Two other serious explanations for the European Union's peace are basically unaddressed here. One, institutional and regime theory, says institutions have causal power. The second explanation, using constructivism and democratic peace theory, points to culture and identity. These are taken up in the book manuscript but not here. Even so, it can be said that there is not much historical evidence for institutions being the driver of integration. Most of the key negotiations toward integration in this period occurred in bilateral deals. When multilateral cooperation failed to produce progress among the six original members of the European Community, talks went bilateral. If cooperation succeeds outside institutions, it's hard to say institutions were causal. Cultural theory struggles with tautology and endogeneity. It's hard to measure the variables. Causes and effects are jumbled and the hypotheses of constructivist theory hard to test.

The theory of America as a pacifier is a derivative of hegemonic stability theory. This theory says stability requires a hegemon that supplies security with preponderant economic and security leadership. The hegemon can look after the public good and drive collective action. The theory says public goods are underprovided for without a hegemon because of free riding. But the hegemon benefits from public goods. The hegemon dampens power competition and removes states from the security dilemma. Stability in the second half of the 20th century rested on a Pax Americana, like the Pax Britannica in the 19th century.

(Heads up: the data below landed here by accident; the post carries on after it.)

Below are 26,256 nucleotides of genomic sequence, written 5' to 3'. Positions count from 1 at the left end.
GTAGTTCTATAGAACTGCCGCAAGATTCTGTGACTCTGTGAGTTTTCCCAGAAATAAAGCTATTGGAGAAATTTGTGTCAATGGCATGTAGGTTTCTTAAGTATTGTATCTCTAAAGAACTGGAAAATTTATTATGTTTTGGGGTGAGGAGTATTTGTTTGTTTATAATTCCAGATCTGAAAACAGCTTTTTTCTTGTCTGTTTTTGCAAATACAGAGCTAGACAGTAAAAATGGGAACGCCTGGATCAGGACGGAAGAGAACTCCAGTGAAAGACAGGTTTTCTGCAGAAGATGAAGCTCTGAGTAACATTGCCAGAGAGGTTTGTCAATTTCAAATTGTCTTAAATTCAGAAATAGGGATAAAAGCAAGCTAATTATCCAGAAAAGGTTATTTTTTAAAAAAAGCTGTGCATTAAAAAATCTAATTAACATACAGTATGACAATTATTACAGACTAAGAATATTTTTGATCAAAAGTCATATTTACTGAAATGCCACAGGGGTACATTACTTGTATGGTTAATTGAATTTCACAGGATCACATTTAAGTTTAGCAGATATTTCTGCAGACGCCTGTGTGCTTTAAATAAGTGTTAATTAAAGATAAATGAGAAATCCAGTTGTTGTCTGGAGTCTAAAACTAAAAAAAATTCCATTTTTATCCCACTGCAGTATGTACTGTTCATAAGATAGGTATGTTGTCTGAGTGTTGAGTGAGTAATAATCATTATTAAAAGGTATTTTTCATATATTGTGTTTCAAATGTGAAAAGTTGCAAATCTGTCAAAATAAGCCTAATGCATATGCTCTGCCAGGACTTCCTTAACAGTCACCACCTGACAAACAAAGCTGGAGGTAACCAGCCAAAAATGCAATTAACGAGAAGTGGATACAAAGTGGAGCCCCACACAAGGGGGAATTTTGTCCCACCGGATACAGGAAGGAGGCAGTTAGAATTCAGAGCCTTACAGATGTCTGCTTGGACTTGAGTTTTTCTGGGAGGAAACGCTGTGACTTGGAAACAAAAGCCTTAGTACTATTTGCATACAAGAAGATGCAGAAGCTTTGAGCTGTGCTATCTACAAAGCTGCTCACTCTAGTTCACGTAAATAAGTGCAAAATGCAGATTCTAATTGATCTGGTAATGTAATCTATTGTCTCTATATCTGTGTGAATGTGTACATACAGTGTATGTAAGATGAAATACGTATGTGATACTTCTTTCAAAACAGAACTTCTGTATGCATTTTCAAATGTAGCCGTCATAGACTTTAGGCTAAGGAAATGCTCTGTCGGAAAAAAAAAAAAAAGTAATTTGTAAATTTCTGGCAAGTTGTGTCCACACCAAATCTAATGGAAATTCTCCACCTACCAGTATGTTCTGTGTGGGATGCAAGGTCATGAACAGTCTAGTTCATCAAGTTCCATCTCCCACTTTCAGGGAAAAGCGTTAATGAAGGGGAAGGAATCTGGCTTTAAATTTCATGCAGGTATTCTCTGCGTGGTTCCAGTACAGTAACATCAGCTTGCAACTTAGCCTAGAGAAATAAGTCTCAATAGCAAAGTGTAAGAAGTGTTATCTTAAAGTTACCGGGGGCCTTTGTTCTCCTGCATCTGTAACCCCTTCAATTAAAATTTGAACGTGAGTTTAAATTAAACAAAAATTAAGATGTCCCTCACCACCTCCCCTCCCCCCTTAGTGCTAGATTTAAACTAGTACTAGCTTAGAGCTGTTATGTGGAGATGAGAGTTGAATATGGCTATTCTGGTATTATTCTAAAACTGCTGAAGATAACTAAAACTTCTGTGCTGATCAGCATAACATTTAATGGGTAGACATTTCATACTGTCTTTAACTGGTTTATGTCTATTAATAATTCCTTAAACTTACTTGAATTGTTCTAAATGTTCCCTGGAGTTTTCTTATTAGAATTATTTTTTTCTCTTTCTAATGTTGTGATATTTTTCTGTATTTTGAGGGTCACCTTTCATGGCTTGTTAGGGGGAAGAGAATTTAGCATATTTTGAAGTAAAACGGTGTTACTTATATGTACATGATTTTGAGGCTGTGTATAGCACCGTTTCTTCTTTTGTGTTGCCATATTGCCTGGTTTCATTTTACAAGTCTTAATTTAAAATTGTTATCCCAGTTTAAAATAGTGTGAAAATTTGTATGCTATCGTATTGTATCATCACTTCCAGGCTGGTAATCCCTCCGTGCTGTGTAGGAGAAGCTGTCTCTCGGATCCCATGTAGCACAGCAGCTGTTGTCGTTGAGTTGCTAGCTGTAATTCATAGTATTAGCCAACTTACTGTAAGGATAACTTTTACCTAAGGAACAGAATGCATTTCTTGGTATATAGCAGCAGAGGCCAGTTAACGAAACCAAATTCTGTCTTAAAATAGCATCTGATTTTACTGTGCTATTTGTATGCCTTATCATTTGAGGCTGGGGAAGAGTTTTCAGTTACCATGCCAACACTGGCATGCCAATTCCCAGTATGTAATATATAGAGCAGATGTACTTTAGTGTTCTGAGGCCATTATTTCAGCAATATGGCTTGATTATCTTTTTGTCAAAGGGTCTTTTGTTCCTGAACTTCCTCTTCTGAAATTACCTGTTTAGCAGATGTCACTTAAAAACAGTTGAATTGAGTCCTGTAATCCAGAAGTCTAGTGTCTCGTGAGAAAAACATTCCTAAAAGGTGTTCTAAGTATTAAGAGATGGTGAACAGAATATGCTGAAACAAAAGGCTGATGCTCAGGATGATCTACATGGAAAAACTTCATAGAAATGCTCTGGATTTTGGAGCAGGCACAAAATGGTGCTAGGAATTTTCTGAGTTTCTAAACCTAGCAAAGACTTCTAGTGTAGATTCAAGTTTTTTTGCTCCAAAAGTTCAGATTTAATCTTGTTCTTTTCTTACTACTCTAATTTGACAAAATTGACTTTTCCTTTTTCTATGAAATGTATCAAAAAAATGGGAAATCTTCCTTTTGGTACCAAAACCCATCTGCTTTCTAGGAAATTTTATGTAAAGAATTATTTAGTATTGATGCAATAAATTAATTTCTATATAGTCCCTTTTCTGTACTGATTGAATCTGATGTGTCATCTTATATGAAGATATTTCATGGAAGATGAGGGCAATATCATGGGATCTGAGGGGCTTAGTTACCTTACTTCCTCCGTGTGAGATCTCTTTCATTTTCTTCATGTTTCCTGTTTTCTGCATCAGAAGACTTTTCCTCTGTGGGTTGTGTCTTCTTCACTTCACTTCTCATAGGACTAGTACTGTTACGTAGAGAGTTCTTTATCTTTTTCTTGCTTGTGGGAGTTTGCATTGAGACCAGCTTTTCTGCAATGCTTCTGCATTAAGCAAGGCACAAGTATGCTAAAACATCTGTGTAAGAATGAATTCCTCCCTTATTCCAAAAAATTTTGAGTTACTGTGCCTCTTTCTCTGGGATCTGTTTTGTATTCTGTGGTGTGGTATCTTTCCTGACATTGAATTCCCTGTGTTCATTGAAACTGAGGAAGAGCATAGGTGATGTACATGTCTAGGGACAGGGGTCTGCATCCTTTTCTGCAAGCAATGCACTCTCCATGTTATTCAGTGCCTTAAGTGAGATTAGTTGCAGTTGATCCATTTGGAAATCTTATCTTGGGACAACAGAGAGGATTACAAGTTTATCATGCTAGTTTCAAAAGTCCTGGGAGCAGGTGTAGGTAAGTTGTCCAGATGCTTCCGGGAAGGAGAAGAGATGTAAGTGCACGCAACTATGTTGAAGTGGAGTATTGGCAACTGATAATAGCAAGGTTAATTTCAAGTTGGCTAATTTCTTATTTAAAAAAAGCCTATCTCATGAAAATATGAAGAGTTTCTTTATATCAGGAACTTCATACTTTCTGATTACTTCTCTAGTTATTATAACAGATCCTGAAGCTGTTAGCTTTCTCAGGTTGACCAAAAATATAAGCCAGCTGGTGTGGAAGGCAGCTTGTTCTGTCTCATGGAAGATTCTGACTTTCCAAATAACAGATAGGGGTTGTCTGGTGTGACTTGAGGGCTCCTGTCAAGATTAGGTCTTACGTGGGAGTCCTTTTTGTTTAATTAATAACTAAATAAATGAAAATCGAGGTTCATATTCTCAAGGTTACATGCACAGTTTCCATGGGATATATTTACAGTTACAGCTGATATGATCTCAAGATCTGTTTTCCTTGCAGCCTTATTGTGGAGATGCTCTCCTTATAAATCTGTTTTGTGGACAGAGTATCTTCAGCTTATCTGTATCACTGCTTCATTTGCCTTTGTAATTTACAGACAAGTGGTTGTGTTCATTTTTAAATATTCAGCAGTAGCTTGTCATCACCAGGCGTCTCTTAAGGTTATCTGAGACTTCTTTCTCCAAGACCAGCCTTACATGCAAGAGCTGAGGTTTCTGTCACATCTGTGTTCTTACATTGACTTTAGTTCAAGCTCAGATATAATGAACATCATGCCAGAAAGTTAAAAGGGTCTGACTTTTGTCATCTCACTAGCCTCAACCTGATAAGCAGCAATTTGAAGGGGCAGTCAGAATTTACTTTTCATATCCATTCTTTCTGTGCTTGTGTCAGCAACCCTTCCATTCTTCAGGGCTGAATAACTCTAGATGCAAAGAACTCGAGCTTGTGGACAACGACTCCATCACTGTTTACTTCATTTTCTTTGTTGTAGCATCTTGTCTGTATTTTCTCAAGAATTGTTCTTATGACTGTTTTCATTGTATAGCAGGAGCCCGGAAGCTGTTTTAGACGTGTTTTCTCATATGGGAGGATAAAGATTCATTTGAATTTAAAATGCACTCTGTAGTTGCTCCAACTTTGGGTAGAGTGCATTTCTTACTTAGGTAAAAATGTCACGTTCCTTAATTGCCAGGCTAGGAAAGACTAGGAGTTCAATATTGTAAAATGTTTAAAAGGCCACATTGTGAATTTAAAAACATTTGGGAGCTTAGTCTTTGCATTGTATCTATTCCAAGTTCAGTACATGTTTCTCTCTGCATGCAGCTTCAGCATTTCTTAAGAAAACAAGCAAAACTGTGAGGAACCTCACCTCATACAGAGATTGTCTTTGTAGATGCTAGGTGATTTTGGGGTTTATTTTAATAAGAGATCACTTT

This theory says the post Cold War era should not diminish the US role in European stability. American power remains essential in this view. The United States has to continue to protect Europe to make sure politics do not renationalize. The hypotheses from hegemonic stability theory follow:

A. Cooperation should vary in direct proportion to American hegemony.
B. West European nations should no longer worry about shifting alignments, fear of entrapment or seek to balance each other.
C. West European nations should not fear relative military and economic gains.
D. We should see divisions of labor to create efficiencies based on comparative advantage.
E. The states should accept dependence on the hegemon.

My theory comes from balance of power theory, from the nature of the anarchical system. This theory says that without a sovereign, commitments cannot be trusted. Fear of relative gains precludes cooperation. States focus on the risks, not the benefits, of cooperation. States want to lessen dependency. Balance of power theory says Europe will eventually force American withdrawal from the continent. The hypotheses from balance of power theory follow.

A. Guarantees will be seen as uncertain.